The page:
As I type these words, the emotions and images of that day arise in me again... sitting at this desk, just after 9:00 a.m., watching the plane fly into the second tower on the small TV over my left shoulder... the confusion of a stunned newsroom trying to organize itself to cover this gripping story. Then the nauseous feeling as I saw distant smoke rising from behind the building across the street. Was it the Washington monument? It turned out to be the Pentagon burning.
Then word came of a plane crashing in Pennsylvania. That was where I ended up that day... gazing at a smoking hole in a peaceful field, where a plane had been driven into the ground and pulverized as courageous passengers struggled with the terrorists for control of the United's Flight 93.
On this day five years ago, thousands of first responders — firemen, policemen, rescue personal and volunteers — ended up at Ground Zero in New York. As NPR's Renee Montagne pointed out on Morning Edition this morning, much of the media's fifth anniversary coverage is rightly focused on their heroism.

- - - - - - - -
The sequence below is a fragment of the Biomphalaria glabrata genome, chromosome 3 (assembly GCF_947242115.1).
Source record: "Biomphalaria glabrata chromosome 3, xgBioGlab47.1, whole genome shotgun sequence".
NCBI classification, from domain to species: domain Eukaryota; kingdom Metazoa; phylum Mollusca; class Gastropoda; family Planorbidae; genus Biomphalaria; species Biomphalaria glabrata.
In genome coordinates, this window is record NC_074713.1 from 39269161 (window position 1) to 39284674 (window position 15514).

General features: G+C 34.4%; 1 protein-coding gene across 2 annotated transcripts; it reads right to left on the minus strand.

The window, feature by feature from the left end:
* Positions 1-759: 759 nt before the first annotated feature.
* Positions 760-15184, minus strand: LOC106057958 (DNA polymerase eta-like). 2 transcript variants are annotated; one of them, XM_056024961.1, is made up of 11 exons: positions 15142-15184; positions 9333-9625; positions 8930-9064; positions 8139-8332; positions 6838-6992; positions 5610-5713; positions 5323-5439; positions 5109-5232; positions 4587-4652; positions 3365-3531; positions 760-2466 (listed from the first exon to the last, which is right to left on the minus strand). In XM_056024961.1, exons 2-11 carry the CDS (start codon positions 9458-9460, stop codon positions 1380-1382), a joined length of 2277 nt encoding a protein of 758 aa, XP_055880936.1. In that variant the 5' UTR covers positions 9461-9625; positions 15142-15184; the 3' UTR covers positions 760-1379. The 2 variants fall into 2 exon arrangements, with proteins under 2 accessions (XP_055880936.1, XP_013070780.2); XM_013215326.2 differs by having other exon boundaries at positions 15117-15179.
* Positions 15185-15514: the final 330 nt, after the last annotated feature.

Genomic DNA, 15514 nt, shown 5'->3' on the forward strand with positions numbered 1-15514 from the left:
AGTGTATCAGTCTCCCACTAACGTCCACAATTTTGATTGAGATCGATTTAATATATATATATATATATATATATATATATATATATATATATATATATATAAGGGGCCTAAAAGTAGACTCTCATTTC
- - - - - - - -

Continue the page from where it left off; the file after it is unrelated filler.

Scores of first responders died as the buildings collapsed. Many others are suffering physically and emotionally from the trauma they experienced during rescue efforts. Tonight on All Things Considered, my colleague Joe Shapiro looks at the health effects on first responders. As we all remember, officials initially suggested the smoke and dust those first responders inhaled at Ground Zero was benign. As it turns out, many now have very serious breathing problems caused by the dust they inhaled for weeks, as they worked to rescue survivors and recover remains from the rubble of the Twin Towers.